It was the 2000s, and he joined online social media websites that had recently launched. “Around that time, Myspace and Facebook were starting to lift off, without all the political agenda and negativity we see today. That was my medium for online friendships,” Graham says.
But like many people on the spectrum, he found it hard to tell when neurotypical people were telling the truth or being sincere. He made an online friend who turned out to be using him, he says.
At that point, he decided it would be better to meet people “in the real world” rather than online. His mother suggested he attend a local support group for autistic adults. At first, he was reluctant to go because he would miss the season finale of “24,” a popular TV series.
He agreed to attend just part of one meeting, but once he got there, he changed his mind. “There were three young adults like myself that were talking about being on the autism spectrum. I was so in tune to what they had to say that I ended up staying the entire meeting,” he says.
He kept going, and today, he is the facilitator of that autism support group. In 2011, he received the Autism Society of Indiana’s Self-Advocacy award.
Returning to an Earlier Interest, Finding a Career
Graham has worked in a manufacturing plant and for retail stores. But he really wanted a career in radio, the interest he developed in high school. Radio helps connect people, he says.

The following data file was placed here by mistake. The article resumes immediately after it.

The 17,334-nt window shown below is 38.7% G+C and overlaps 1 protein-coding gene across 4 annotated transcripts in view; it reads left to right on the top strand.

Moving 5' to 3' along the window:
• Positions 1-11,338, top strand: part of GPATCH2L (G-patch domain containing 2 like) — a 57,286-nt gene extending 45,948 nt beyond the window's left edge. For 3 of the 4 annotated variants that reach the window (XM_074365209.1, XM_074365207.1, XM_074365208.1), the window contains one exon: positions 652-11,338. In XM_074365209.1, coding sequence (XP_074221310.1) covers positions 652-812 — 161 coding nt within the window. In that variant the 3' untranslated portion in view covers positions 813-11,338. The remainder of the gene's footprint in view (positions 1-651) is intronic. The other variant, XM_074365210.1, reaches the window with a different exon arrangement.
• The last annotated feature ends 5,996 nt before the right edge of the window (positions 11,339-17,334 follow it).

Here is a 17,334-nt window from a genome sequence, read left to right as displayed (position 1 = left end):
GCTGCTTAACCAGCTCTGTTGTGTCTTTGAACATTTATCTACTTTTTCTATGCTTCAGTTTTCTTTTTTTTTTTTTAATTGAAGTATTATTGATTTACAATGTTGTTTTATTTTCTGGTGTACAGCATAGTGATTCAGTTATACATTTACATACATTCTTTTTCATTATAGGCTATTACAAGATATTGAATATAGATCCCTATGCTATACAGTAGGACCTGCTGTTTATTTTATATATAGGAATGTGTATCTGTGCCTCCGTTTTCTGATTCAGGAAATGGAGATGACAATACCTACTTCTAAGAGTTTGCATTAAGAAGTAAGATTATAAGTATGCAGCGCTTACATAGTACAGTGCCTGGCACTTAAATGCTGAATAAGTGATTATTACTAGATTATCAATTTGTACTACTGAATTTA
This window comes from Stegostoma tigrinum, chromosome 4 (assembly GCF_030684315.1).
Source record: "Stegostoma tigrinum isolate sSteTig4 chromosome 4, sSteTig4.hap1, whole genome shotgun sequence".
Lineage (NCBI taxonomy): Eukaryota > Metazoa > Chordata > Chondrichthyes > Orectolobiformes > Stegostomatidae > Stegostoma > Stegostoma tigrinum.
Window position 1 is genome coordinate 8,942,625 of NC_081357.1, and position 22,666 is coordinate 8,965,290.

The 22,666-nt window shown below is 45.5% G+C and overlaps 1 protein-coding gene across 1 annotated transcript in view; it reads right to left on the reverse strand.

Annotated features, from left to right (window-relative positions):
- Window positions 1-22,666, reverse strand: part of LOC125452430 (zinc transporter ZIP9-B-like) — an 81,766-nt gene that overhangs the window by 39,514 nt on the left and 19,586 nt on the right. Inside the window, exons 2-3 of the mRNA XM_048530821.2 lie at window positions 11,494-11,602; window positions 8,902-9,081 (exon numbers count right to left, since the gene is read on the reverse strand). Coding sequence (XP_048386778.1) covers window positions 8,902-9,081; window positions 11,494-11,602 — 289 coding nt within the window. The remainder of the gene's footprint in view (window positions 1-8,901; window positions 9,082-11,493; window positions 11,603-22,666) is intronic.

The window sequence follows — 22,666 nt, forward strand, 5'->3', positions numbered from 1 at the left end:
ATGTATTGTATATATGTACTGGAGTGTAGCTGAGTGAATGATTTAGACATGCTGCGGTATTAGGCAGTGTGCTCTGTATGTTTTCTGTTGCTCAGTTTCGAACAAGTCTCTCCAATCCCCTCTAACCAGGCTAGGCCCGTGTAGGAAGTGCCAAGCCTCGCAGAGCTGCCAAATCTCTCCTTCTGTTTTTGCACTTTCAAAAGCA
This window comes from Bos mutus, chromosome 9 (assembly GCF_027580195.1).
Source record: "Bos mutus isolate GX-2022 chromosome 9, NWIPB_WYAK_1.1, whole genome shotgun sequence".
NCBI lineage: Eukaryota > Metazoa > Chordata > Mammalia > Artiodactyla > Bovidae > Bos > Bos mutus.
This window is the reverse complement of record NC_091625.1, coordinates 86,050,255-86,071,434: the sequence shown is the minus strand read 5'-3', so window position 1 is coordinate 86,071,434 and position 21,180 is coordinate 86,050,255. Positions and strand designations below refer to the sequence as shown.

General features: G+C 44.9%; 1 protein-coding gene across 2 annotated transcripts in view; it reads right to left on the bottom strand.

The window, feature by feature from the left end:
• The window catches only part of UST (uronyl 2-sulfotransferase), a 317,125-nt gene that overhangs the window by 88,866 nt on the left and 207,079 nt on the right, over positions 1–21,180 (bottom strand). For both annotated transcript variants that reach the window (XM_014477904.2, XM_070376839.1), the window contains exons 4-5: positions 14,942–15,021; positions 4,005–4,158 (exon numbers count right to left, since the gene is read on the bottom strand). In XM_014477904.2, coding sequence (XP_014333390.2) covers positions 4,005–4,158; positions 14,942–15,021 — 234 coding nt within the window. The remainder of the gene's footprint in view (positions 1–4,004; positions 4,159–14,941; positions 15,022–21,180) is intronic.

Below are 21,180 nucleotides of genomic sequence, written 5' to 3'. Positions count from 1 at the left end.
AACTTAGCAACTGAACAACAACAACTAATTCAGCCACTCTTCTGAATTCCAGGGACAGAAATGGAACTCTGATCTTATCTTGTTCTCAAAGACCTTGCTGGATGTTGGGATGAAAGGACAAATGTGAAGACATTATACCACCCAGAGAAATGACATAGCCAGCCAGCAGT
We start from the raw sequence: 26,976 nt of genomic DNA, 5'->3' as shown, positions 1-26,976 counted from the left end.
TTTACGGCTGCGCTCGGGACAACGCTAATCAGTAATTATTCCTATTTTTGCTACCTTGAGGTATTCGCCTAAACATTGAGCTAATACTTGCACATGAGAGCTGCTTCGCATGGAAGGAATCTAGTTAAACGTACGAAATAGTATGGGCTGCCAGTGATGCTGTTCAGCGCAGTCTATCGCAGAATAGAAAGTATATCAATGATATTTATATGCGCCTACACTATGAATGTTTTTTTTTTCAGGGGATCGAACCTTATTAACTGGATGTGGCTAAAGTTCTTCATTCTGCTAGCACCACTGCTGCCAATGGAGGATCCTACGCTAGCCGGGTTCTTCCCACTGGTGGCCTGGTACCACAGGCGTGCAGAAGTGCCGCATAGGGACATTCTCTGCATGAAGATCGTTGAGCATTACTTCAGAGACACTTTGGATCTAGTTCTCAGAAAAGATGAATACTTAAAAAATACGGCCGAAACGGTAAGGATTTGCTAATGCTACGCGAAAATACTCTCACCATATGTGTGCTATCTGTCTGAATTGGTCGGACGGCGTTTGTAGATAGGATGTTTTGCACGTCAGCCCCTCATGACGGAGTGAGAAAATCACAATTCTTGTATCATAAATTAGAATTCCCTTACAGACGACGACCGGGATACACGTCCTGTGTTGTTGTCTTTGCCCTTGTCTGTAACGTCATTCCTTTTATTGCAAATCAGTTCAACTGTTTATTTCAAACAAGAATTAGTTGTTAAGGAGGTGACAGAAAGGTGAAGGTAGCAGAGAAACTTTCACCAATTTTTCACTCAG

With input from friends, he formed Radio for a Cause to provide free training in broadcasting and podcasting to people with autism and disabilities. Trainees can gain on-air experience through an online station that he also launched in 2018. Called The Spectrum 23.9, the streaming station has music, Sports Chat, and DJ Andrew’s Variety Mix, among other programs. People can listen online or by downloading The Spectrum 23.9 app from the Apple or Google Play stores, Graham says.
While raising funds for Radio for a Cause, Graham contacted a local radio station to see how much advertising would cost. He ended up getting a free online ad. That contact eventually led him to a job at the radio broadcasting company in 2017. He worked as a remote support engineer before becoming a producer of an AM radio talk show. “I continue to want to move up in the company,” he says.
One day he would like to be an on-air personality, rather than working behind the scenes, he says. “It’s always been a dream of mine to have my own commercial radio station that is run by me and where I’m one of the morning show hosts,” he says.
In the meantime, he continues to work to expand The Spectrum 23.9, which broadcasts 24/7, and Radio for a Cause.
He also enjoys learning about electronics and technology. “I teach myself through trial and error,” he says, adding with a laugh, “as long as it’s something that’s not going to burn the house down.”
Interested in joining SPARK? Here’s what you should know.
Photo provided by John Graham.
- Learn how SPARK participants may get a genetic result in a Genetic Analysis FAQ.